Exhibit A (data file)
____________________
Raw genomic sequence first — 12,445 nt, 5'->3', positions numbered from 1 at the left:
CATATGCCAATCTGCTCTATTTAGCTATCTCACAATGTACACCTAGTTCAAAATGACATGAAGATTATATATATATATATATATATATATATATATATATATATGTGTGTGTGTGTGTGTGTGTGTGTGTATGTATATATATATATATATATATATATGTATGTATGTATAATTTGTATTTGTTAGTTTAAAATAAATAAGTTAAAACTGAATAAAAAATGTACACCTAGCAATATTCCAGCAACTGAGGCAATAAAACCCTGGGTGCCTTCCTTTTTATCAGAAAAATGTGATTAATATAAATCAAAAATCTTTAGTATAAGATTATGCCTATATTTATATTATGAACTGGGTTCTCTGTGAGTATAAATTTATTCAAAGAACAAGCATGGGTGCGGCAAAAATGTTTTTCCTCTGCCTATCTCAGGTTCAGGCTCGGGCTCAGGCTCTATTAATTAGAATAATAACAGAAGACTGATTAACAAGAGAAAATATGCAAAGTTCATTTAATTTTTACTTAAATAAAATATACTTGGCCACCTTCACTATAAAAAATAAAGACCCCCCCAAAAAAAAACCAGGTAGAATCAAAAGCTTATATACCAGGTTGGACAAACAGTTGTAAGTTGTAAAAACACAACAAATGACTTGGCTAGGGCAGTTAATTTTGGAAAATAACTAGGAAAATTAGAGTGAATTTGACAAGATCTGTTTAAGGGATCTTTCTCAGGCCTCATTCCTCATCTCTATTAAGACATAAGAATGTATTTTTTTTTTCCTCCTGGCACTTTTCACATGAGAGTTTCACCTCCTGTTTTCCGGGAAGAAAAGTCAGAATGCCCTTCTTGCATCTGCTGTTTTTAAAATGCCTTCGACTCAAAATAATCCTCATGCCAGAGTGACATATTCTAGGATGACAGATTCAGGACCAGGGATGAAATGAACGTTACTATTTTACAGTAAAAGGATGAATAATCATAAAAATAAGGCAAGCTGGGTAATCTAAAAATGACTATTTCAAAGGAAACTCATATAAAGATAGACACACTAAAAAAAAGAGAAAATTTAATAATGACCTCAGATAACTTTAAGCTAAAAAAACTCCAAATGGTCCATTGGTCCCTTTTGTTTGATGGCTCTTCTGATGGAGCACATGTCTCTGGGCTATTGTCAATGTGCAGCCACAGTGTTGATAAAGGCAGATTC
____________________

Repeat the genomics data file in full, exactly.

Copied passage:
Raw genomic sequence first — 12,445 nt, 5'->3', positions numbered from 1 at the left:
CATATGCCAATCTGCTCTATTTAGCTATCTCACAATGTACACCTAGTTCAAAATGACATGAAGATTATATATATATATATATATATATATATATATATATATATGTGTGTGTGTGTGTGTGTGTGTGTGTATGTATATATATATATATATATATATATGTATGTATGTATAATTTGTATTTGTTAGTTTAAAATAAATAAGTTAAAACTGAATAAAAAATGTACACCTAGCAATATTCCAGCAACTGAGGCAATAAAACCCTGGGTGCCTTCCTTTTTATCAGAAAAATGTGATTAATATAAATCAAAAATCTTTAGTATAAGATTATGCCTATATTTATATTATGAACTGGGTTCTCTGTGAGTATAAATTTATTCAAAGAACAAGCATGGGTGCGGCAAAAATGTTTTTCCTCTGCCTATCTCAGGTTCAGGCTCGGGCTCAGGCTCTATTAATTAGAATAATAACAGAAGACTGATTAACAAGAGAAAATATGCAAAGTTCATTTAATTTTTACTTAAATAAAATATACTTGGCCACCTTCACTATAAAAAATAAAGACCCCCCCAAAAAAAAACCAGGTAGAATCAAAAGCTTATATACCAGGTTGGACAAACAGTTGTAAGTTGTAAAAACACAACAAATGACTTGGCTAGGGCAGTTAATTTTGGAAAATAACTAGGAAAATTAGAGTGAATTTGACAAGATCTGTTTAAGGGATCTTTCTCAGGCCTCATTCCTCATCTCTATTAAGACATAAGAATGTATTTTTTTTTTCCTCCTGGCACTTTTCACATGAGAGTTTCACCTCCTGTTTTCCGGGAAGAAAAGTCAGAATGCCCTTCTTGCATCTGCTGTTTTTAAAATGCCTTCGACTCAAAATAATCCTCATGCCAGAGTGACATATTCTAGGATGACAGATTCAGGACCAGGGATGAAATGAACGTTACTATTTTACAGTAAAAGGATGAATAATCATAAAAATAAGGCAAGCTGGGTAATCTAAAAATGACTATTTCAAAGGAAACTCATATAAAGATAGACACACTAAAAAAAAGAGAAAATTTAATAATGACCTCAGATAACTTTAAGCTAAAAAAACTCCAAATGGTCCATTGGTCCCTTTTGTTTGATGGCTCTTCTGATGGAGCACATGTCTCTGGGCTATTGTCAATGTGCAGCCACAGTGTTGATAAAGGCAGATTC